There is suffering, and the root defilements of greed, aversion, and delusion cause beings suffering in all its forms. The cessation of these defilements brings about the cessation of all that suffering. This is a statement of the first three of the four noble truths—a statement in primarily negative terms.
But, we can state the matter in more positive terms: it is not only the cessation of greed, aversion, and delusion that bring about the cessation of suffering but the positive cultivation of wisdom, loving kindness, and generosity. And this is the fourth noble truth: it is the development of such qualities that constitutes the path that leads to the cessation of suffering.
Another way of talking about the process of the arising of suffering and its cessation is in terms of the formula of dependent arising; again the usual statement is couched in negative terms: the progressive cessation of the various links in the chain ends in the cessation of suffering, but this could be stated positively in terms of the progressive arising of various qualities beginning with faith and ending in knowledge and freedom.
For the ordinary unawakened person the root causes of suffering, the defilements (kleśa/ kilesa) of greed, aversion, and delusion, do battle with the root causes of awakening, the good qualities of wisdom, loving kindness, and generosity: we are internally in conflict. But this does not mean that we should conceive of ourselves as merely a battleground for a conflict that may go either way.
For, although this may be how things appear in the short term, it is, according to the teaching of the Buddha as presented in the Nikāyas/ Āgamas, our better nature that reflects our true nature: the mind is naturally radiant but becomes defiled by adventitious defilements.
This can be explained as follows: According to a cardinal principle of Buddhist psychology our minds are fundamentally clear and pure; they have become stained by the operation of adventitious defilements (kleśa/ kilesa).
Radiant is the mind, monks, but sometimes it is defiled by defilements that come from without. The ordinary man without understanding does not know it as it truly is. (Anguttara Nikāya i. 10)
The goal of Buddhist practice is to bring to an end the operation of these defilements. The basic method is to restore to the mind something of its fundamental state of clarity and stillness. This clarity of mind provides the opportunity for seeing into the operation of the defilements and the mind’s true nature, for seeing things as they really are, for fully awakening.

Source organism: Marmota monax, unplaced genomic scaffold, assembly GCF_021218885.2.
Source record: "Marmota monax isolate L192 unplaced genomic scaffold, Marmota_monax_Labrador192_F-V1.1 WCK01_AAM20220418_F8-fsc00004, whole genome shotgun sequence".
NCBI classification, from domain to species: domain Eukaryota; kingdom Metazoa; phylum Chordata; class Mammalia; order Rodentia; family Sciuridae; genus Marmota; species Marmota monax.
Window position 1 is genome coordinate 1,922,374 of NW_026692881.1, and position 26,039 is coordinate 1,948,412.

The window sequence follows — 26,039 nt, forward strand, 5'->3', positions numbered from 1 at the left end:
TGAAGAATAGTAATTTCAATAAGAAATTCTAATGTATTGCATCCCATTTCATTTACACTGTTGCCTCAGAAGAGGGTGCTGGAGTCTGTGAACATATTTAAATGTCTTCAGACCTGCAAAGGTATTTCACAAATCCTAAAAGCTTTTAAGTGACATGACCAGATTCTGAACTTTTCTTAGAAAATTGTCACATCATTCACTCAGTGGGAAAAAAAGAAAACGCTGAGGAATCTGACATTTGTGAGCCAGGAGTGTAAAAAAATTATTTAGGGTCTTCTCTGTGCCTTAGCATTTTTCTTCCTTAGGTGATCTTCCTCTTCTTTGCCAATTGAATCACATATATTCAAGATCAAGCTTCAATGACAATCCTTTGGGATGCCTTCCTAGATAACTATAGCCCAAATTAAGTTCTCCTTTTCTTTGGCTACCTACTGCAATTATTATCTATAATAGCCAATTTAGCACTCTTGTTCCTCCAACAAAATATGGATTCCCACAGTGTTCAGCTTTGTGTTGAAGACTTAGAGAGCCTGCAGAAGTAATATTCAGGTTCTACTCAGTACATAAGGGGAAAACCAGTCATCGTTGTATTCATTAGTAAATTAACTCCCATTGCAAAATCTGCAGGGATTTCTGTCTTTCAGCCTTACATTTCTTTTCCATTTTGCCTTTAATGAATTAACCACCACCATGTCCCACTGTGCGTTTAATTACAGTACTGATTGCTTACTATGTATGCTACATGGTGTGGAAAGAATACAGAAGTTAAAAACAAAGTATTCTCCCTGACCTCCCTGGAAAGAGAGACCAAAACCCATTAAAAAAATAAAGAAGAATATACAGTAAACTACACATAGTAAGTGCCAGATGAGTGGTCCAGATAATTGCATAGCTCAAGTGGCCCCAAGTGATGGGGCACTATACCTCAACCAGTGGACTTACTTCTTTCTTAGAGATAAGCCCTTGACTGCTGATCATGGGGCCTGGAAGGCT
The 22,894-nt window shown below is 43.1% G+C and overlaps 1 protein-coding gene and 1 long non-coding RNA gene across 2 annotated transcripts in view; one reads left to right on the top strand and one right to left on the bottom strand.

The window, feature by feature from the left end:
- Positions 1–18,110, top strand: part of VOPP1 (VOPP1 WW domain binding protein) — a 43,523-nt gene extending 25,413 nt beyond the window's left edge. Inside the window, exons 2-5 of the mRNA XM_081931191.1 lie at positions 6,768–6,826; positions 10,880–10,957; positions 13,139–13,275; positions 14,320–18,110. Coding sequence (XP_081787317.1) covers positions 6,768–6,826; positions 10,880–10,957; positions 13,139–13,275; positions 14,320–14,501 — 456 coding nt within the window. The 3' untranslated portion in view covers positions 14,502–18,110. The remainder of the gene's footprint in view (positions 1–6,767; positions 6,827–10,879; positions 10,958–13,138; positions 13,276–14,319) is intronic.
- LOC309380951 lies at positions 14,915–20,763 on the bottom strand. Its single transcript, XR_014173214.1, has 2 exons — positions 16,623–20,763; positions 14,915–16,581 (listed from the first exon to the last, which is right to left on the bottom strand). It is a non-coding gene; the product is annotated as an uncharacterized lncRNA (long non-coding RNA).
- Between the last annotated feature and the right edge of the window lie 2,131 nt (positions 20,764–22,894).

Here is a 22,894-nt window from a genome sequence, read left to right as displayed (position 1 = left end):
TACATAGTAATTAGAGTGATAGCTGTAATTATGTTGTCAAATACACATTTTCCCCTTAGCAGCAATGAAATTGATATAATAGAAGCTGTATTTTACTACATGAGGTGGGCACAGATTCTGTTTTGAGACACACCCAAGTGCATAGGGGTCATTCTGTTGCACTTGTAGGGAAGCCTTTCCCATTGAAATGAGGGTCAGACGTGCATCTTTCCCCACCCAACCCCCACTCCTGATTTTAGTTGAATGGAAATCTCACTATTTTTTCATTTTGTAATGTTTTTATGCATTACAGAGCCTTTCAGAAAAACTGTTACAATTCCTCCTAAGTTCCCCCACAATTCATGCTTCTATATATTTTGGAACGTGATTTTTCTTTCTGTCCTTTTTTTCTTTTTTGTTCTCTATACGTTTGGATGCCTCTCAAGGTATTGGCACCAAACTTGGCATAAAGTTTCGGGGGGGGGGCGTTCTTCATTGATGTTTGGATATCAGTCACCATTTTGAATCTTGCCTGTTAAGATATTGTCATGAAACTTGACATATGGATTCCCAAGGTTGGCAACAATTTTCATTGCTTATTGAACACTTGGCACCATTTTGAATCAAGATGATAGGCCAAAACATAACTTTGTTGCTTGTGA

The way of returning the mind to its state of clarity is by the use of the techniques of calm meditation, which can temporarily suppress or block the immediate defilements that disturb the mind; the way of seeing clearly into the nature of the mind is by the methods of insight meditation, which, in association with calm, can finally eradicate those defilements.
The way of Buddhist meditation is, then, to look deep into ourselves to see the very nature of our minds. The principal immediate mental defilements that constitute the obstacles to the path are known as the five ‘hindrances’ (nīvarana): sensual desire, ill-will, tiredness and sleepiness, excitement and depression, and doubt.
An ancient simile compares the mind that is continually prey to the five hindrances to a bowl of water disturbed or contaminated in five ways: mixed with red dye, steaming hot, full of moss and leaves, ruffled by the wind, muddied and in a dark place. If someone should look down into a bowl of water contaminated in any one of these five ways, then he would not be able to see a clear and true reflection of himself.
On the other hand, if one were to look down into a bowl of water that is free of such contaminations, one would see a clear and true reflection. Likewise, the mind that is disturbed by the hindrances will never succeed in coming to know its true nature.
This then is the basic theory of Buddhist meditation stated in the terms of the oldest texts. While later schools and traditions may change and adapt the terminology used, while they may elaborate the stages and techniques in a number of different ways, while they may give distinctive technical accounts of the content of the knowledge gained in insight meditation, the basic principle for the most part holds good: one stills and clears the mind and then turns it towards investigation and insight.